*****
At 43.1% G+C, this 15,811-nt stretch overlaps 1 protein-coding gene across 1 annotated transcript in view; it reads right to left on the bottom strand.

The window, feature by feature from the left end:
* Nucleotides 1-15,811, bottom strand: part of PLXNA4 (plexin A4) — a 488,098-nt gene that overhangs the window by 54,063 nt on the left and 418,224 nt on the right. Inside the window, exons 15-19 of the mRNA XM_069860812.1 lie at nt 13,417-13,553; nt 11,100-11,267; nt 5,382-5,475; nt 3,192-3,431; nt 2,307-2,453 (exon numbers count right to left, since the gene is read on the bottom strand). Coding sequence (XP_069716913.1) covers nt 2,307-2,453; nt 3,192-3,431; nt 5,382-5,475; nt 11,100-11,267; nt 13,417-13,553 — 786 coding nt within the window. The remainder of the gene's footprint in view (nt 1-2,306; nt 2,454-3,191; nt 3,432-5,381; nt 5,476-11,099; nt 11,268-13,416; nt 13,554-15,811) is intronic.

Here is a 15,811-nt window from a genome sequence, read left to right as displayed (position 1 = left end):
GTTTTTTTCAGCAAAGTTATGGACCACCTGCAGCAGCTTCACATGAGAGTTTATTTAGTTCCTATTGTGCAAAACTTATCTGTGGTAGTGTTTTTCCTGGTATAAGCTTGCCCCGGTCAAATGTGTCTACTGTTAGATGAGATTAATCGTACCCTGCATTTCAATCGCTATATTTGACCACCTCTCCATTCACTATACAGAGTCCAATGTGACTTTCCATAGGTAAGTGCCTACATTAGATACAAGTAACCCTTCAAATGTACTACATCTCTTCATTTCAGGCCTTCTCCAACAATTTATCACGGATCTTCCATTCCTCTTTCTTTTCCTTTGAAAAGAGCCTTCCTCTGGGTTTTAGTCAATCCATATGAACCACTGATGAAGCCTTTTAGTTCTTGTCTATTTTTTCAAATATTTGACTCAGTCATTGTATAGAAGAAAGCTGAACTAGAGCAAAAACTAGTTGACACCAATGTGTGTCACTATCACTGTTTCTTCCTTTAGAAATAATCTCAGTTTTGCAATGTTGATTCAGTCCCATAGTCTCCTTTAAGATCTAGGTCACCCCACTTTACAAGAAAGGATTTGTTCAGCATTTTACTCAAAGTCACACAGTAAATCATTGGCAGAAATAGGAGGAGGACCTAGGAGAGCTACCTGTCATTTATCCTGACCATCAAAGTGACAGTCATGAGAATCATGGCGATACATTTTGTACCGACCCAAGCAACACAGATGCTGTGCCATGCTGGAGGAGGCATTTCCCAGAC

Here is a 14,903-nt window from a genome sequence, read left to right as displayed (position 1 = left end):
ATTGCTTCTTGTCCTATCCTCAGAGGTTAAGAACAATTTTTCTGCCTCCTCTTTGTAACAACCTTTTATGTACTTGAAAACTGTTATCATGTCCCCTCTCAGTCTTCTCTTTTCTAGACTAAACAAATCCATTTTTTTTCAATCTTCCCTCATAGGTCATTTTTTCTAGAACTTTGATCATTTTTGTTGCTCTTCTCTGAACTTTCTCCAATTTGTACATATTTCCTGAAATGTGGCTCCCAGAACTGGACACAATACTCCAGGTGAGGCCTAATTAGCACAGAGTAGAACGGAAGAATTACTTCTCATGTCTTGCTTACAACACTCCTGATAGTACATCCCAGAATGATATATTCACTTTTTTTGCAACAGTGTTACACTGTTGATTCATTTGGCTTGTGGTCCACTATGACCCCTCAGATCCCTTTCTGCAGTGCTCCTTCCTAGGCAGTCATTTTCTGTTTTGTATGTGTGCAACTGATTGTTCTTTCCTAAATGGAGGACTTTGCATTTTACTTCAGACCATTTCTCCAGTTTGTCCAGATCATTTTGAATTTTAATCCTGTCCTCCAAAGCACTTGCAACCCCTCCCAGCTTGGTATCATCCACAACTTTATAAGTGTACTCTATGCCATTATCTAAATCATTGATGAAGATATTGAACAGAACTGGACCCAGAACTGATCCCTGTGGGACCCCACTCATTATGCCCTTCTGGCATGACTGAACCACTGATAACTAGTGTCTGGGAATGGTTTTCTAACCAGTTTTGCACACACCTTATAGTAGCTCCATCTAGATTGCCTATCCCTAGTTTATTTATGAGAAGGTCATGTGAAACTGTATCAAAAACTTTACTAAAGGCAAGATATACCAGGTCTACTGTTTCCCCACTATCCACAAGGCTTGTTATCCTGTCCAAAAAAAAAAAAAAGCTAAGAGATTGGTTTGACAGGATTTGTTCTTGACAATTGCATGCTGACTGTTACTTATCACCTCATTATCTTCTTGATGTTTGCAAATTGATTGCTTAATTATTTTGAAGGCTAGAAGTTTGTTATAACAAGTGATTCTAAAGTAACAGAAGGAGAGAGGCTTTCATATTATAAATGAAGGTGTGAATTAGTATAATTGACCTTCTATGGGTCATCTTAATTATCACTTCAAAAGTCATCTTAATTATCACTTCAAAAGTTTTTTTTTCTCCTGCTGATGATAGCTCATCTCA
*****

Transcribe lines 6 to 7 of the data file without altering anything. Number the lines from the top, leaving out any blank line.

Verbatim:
Here is a 14,903-nt window from a genome sequence, read left to right as displayed (position 1 = left end):
ATTGCTTCTTGTCCTATCCTCAGAGGTTAAGAACAATTTTTCTGCCTCCTCTTTGTAACAACCTTTTATGTACTTGAAAACTGTTATCATGTCCCCTCTCAGTCTTCTCTTTTCTAGACTAAACAAATCCATTTTTTTTCAATCTTCCCTCATAGGTCATTTTTTCTAGAACTTTGATCATTTTTGTTGCTCTTCTCTGAACTTTCTCCAATTTGTACATATTTCCTGAAATGTGGCTCCCAGAACTGGACACAATACTCCAGGTGAGGCCTAATTAGCACAGAGTAGAACGGAAGAATTACTTCTCATGTCTTGCTTACAACACTCCTGATAGTACATCCCAGAATGATATATTCACTTTTTTTGCAACAGTGTTACACTGTTGATTCATTTGGCTTGTGGTCCACTATGACCCCTCAGATCCCTTTCTGCAGTGCTCCTTCCTAGGCAGTCATTTTCTGTTTTGTATGTGTGCAACTGATTGTTCTTTCCTAAATGGAGGACTTTGCATTTTACTTCAGACCATTTCTCCAGTTTGTCCAGATCATTTTGAATTTTAATCCTGTCCTCCAAAGCACTTGCAACCCCTCCCAGCTTGGTATCATCCACAACTTTATAAGTGTACTCTATGCCATTATCTAAATCATTGATGAAGATATTGAACAGAACTGGACCCAGAACTGATCCCTGTGGGACCCCACTCATTATGCCCTTCTGGCATGACTGAACCACTGATAACTAGTGTCTGGGAATGGTTTTCTAACCAGTTTTGCACACACCTTATAGTAGCTCCATCTAGATTGCCTATCCCTAGTTTATTTATGAGAAGGTCATGTGAAACTGTATCAAAAACTTTACTAAAGGCAAGATATACCAGGTCTACTGTTTCCCCACTATCCACAAGGCTTGTTATCCTGTCCAAAAAAAAAAAAAAGCTAAGAGATTGGTTTGACAGGATTTGTTCTTGACAATTGCATGCTGACTGTTACTTATCACCTCATTATCTTCTTGATGTTTGCAAATTGATTGCTTAATTATTTTGAAGGCTAGAAGTTTGTTATAACAAGTGATTCTAAAGTAACAGAAGGAGAGAGGCTTTCATATTATAAATGAAGGTGTGAATTAGTATAATTGACCTTCTATGGGTCATCTTAATTATCACTTCAAAAGTCATCTTAATTATCACTTCAAAAGTTTTTTTTTCTCCTGCTGATGATAGCTCATCTCA